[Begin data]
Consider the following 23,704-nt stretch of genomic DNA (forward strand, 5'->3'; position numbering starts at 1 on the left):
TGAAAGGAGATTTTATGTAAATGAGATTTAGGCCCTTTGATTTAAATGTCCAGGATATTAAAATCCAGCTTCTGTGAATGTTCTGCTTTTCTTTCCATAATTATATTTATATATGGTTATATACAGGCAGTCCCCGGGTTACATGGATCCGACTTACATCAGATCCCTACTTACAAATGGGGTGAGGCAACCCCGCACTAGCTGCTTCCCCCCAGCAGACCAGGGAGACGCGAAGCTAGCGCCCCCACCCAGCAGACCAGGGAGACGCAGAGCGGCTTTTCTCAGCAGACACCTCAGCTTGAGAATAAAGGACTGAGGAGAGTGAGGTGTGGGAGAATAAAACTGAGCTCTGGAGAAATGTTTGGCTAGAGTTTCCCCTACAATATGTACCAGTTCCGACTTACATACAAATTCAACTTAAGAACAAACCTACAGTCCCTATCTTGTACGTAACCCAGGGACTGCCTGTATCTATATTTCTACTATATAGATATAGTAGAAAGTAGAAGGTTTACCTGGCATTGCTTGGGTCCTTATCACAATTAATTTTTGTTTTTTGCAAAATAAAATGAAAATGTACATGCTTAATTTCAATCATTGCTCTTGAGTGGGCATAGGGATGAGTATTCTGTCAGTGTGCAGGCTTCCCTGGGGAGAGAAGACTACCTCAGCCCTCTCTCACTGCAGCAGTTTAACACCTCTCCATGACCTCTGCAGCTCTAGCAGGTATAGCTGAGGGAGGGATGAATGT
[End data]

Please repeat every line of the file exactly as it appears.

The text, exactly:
Consider the following 23,704-nt stretch of genomic DNA (forward strand, 5'->3'; position numbering starts at 1 on the left):
TGAAAGGAGATTTTATGTAAATGAGATTTAGGCCCTTTGATTTAAATGTCCAGGATATTAAAATCCAGCTTCTGTGAATGTTCTGCTTTTCTTTCCATAATTATATTTATATATGGTTATATACAGGCAGTCCCCGGGTTACATGGATCCGACTTACATCAGATCCCTACTTACAAATGGGGTGAGGCAACCCCGCACTAGCTGCTTCCCCCCAGCAGACCAGGGAGACGCGAAGCTAGCGCCCCCACCCAGCAGACCAGGGAGACGCAGAGCGGCTTTTCTCAGCAGACACCTCAGCTTGAGAATAAAGGACTGAGGAGAGTGAGGTGTGGGAGAATAAAACTGAGCTCTGGAGAAATGTTTGGCTAGAGTTTCCCCTACAATATGTACCAGTTCCGACTTACATACAAATTCAACTTAAGAACAAACCTACAGTCCCTATCTTGTACGTAACCCAGGGACTGCCTGTATCTATATTTCTACTATATAGATATAGTAGAAAGTAGAAGGTTTACCTGGCATTGCTTGGGTCCTTATCACAATTAATTTTTGTTTTTTGCAAAATAAAATGAAAATGTACATGCTTAATTTCAATCATTGCTCTTGAGTGGGCATAGGGATGAGTATTCTGTCAGTGTGCAGGCTTCCCTGGGGAGAGAAGACTACCTCAGCCCTCTCTCACTGCAGCAGTTTAACACCTCTCCATGACCTCTGCAGCTCTAGCAGGTATAGCTGAGGGAGGGATGAATGT